And God said to Abraham, “As for Sarai your wife, you shall not call her name Sarai, but Sarah shall be her name. I will bless her, and moreover, I will give you a son by her. I will bless her, and she shall become nations; kings of peoples shall come from her.” Then Abraham fell on his face and laughed and said to himself, “Shall a child be born to a man who is a hundred years old? Shall Sarah, who is ninety years old, bear a child?” (Genesis 17:15-17 ESV)

What is happening here? We have a man named Abraham who was himself the child of a 70-year old, finding it laughably remarkable that he, as a 100-year old is told he will have a child. In Genesis 5, we are told of people who had children at 130 years, 105 years, 162 years, 187 years, and 182 years. In fact, according to the record Abraham himself would have been outlived by Shem, his own great, great, great, great, great, great, great, grandfather! Yet it is critical to the story that as readers we recognize that Abraham is not crazy to think that old people having babies is not normal.

In the Ancient Near Eastern context, it's fairly common for kings and patriarchs to be assigned superhuman ages often as a sign of greatness, but probably not with the intention of providing a historical record of their biological lifespan. So to exegete the passage, we need to go after the intended meaning according to the expectations and conventions of the genre. It's not 100% clear what those expectations are, but it is clear that the long lifespans in the genealogies are probably not talking about people who actually lived to superhuman ages.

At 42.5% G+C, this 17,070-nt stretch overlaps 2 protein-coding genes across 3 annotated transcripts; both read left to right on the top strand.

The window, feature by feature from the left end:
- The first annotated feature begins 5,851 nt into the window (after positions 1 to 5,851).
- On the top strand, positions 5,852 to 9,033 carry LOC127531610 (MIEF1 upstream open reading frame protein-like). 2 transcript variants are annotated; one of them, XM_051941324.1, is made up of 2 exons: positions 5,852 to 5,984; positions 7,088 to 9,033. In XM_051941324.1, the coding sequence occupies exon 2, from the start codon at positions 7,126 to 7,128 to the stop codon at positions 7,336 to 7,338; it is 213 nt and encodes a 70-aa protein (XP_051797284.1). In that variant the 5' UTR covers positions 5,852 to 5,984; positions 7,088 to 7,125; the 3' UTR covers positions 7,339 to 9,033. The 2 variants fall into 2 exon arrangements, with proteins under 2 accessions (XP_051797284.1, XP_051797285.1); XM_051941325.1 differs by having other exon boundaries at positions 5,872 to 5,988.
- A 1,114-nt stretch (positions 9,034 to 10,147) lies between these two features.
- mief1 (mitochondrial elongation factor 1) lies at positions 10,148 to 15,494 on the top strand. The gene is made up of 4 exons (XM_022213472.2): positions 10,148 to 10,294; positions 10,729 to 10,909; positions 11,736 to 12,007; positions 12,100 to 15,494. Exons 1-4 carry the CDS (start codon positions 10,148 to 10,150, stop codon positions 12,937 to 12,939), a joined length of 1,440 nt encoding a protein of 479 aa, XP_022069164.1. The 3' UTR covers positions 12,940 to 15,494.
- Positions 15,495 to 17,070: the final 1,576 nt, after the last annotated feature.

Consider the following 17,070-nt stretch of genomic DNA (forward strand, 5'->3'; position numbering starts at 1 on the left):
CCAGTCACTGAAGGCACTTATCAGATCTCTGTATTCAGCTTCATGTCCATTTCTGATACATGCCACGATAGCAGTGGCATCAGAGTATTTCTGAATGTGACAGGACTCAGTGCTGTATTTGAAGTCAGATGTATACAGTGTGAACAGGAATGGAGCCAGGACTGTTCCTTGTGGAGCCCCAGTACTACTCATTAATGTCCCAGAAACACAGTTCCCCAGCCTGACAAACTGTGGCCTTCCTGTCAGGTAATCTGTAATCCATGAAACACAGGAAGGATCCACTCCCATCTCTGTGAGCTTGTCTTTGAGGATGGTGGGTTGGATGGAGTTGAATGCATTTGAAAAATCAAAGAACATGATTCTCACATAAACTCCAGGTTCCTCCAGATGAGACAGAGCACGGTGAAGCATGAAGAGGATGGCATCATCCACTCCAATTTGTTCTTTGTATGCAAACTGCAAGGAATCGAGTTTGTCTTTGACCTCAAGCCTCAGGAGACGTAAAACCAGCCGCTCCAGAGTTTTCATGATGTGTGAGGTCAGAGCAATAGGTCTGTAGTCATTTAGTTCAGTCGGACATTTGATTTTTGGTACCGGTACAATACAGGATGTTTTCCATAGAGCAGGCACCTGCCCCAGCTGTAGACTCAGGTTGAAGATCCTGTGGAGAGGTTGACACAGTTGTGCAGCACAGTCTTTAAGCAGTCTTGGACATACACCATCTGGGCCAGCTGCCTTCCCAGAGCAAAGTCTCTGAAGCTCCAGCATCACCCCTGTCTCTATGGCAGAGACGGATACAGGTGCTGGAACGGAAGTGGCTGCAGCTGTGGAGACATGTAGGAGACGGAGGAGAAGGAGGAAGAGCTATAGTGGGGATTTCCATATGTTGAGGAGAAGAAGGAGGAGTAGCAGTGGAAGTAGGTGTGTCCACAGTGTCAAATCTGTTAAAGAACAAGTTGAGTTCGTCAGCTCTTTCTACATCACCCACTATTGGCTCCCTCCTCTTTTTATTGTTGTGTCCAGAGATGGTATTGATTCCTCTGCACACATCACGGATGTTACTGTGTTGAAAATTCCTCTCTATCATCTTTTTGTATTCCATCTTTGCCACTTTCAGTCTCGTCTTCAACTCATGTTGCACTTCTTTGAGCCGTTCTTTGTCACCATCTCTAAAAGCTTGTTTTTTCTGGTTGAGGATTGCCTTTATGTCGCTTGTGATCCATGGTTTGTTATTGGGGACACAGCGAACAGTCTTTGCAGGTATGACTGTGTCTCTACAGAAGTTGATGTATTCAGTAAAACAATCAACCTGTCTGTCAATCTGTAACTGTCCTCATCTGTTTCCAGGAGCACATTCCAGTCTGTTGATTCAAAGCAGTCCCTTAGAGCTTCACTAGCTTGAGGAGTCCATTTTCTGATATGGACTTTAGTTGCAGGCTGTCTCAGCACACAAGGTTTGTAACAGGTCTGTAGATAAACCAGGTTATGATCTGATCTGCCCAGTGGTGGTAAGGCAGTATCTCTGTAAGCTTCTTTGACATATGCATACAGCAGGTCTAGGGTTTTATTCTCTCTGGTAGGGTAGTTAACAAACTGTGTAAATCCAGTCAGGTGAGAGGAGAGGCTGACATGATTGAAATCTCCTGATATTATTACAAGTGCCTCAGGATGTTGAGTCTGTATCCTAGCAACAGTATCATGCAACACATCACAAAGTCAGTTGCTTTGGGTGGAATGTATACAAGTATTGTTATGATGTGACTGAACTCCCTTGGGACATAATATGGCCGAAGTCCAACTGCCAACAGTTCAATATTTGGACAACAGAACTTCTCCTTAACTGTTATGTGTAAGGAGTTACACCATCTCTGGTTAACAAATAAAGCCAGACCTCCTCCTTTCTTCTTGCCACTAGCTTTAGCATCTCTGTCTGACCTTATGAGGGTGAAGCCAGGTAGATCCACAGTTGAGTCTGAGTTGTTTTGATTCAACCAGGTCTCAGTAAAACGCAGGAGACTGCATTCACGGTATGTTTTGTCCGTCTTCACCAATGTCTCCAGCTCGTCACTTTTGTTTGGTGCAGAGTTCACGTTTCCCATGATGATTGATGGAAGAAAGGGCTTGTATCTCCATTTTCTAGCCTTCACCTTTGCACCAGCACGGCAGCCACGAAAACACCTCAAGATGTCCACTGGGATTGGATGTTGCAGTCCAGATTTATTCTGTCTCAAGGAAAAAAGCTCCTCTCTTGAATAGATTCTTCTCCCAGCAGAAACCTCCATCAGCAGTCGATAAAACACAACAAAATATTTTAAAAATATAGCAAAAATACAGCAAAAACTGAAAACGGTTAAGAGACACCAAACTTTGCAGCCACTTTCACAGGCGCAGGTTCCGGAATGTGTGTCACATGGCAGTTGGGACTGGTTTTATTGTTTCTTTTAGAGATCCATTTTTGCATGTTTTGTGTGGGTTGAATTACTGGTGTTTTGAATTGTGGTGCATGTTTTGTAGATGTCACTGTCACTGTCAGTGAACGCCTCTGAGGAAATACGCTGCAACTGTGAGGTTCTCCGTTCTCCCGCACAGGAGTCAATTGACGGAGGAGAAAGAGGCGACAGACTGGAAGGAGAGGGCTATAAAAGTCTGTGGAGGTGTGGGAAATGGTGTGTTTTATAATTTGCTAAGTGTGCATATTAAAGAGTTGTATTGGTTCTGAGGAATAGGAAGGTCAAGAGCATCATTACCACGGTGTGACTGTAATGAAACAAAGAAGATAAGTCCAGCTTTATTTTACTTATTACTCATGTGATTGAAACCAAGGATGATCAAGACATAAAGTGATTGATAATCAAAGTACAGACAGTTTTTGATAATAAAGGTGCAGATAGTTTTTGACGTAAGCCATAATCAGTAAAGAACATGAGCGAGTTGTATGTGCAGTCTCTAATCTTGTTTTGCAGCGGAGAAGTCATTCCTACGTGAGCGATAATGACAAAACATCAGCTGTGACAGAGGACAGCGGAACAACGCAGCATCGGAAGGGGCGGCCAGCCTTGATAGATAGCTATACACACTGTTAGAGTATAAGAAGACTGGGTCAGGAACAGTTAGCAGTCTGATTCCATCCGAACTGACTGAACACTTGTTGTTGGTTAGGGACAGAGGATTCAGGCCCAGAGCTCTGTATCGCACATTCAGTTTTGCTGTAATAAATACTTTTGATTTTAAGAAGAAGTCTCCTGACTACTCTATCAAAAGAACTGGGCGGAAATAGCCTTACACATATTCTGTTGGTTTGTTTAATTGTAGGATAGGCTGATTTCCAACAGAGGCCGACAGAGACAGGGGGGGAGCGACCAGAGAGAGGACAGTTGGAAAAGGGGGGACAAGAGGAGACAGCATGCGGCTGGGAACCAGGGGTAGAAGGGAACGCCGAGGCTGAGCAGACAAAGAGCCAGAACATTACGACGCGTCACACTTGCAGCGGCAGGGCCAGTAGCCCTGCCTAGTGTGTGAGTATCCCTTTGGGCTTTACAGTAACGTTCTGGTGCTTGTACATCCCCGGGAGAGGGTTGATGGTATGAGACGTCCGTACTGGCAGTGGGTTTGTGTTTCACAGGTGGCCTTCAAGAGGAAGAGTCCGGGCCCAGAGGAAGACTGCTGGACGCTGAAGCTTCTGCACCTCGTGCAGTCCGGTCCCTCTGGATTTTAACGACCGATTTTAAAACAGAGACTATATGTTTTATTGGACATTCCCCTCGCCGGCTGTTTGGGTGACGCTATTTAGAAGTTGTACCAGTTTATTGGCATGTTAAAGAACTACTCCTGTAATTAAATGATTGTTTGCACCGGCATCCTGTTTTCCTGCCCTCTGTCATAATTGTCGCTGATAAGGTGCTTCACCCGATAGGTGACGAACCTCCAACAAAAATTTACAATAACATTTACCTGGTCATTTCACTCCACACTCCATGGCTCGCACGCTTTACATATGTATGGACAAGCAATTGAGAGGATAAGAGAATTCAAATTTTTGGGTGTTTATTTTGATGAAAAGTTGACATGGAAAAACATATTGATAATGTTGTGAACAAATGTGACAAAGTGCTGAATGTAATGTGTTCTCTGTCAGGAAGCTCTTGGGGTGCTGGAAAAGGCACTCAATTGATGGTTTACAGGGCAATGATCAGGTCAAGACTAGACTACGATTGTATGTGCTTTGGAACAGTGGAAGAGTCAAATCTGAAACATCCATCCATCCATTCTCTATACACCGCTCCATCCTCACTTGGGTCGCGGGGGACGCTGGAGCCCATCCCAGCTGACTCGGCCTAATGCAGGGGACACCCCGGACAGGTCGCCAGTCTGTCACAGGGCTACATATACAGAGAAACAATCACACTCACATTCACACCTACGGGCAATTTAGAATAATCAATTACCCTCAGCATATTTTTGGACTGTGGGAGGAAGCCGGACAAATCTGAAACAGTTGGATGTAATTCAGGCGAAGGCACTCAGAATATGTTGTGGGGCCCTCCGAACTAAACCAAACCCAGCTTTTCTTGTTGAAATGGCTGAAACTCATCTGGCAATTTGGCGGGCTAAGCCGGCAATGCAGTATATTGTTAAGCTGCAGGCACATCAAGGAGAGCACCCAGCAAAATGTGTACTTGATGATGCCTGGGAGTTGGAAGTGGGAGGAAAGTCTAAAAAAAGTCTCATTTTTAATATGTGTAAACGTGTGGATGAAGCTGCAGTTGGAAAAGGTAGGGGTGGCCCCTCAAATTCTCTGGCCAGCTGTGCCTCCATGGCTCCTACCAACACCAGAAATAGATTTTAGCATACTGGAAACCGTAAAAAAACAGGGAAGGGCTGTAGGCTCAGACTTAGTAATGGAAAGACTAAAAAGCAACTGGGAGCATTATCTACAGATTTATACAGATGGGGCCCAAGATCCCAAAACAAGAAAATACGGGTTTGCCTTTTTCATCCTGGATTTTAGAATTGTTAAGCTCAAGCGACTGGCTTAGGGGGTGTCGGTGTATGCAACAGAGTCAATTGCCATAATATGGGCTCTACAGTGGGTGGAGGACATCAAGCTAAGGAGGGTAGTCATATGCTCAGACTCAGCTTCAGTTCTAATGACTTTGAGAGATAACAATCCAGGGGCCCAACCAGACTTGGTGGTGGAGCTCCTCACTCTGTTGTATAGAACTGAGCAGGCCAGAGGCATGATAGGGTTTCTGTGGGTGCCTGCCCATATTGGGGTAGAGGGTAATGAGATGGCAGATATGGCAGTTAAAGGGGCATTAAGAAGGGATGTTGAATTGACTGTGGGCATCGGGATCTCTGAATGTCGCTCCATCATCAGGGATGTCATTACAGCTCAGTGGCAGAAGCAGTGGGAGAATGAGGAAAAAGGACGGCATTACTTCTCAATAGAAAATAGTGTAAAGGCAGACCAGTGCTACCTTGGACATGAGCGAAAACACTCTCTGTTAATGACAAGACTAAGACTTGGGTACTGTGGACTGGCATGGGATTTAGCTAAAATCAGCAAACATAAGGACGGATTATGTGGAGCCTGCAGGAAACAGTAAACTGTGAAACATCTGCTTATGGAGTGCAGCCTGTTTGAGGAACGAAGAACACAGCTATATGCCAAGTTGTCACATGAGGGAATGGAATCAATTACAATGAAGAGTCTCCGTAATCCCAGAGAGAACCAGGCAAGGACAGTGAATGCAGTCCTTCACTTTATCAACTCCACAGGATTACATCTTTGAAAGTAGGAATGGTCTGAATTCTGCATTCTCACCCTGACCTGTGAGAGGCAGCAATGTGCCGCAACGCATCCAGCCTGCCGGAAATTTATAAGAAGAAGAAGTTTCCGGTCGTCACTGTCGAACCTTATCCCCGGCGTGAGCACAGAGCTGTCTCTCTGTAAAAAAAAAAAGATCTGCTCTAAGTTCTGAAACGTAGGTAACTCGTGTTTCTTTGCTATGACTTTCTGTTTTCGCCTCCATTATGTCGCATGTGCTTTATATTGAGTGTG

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  • While your points are reasonable, note that it's absolutely unremarkable for a 30 year old woman to give birth, not out of the ordinary for a 40 year old woman, getting quite rare for a 50 year old, and almost unheard of for a 60 year old. So it's not unbelievable that in the same way there could have been a big difference in fertility between a 70 year old and a 100 year old in Abraham's time. (This is all for women however; even now men remain fertile much longer.) – curiousdannii Apr 15 '19 at 13:08

It is hugely wrong to suppose that there existed poor levels of sophistication in the ancient civilisations before the Roman/Greek era especially when it comes to calculations of the length of the year.

If we accept the Bible's own testimony, then the Pentateuch was written by Moses who died 1406 BC, having been very well educated in Egypt.

At the time of Moses the Egyptians used a 365 day, with no extra days to make up for discrepancies. (So New Year's Day would shift about a quarter of a day each year and circle round and back to the same day of the solar year after 1508 years.)

The Egyptians used the 365 day year for so long that New Year’s Day drifted round the solar year to cycle back to the starting point almost 3 times. They used it for almost 4500 years. https://pumas.jpl.nasa.gov/files/04_21_97_1.pdf

During the 40 years of wandering in the wilderness (Leviticus 18:3) after the Exodus, and more specifically when at the foot of Mount Sinai (Leviticus 27:34), Moses wrote Leviticus, in which was instituted a lunar/solar year. The Israelites followed a lunar calendar of 12 lunar months (354 days) but (the High Priest) added an extra lunar month to the length of the year if the last harvest of the autumn had not been gathered in by the fifteenth day of month 7 (Leviticus 23:39). So the Israelites between the time of Moses and the Captivity (about 600 BC) were not taken up with attempts to measure the length of the year by astronomical observations, in the way that other cultures around them were, but rather were guided by the timing of the last harvest of the agricultural year in the autumn. What they did observe was the moon to decide when each month began.

In practice obedience to Leviticus 23:39 would have resulted in the addition of 7 months in a 19 year cycle. The extra month could have been an additional month 7 (Tishri) so in a year where a month was added there would have been Tishri 1 and Tishri 2. Or, more likely, it would have been an additional month 6 where the High Priest would anticipate whether the harvest could be fully gathered in before the set date (15th of month 7), and if not he would add an extra month 6 (Elul) making Elul 1 and Elul 2.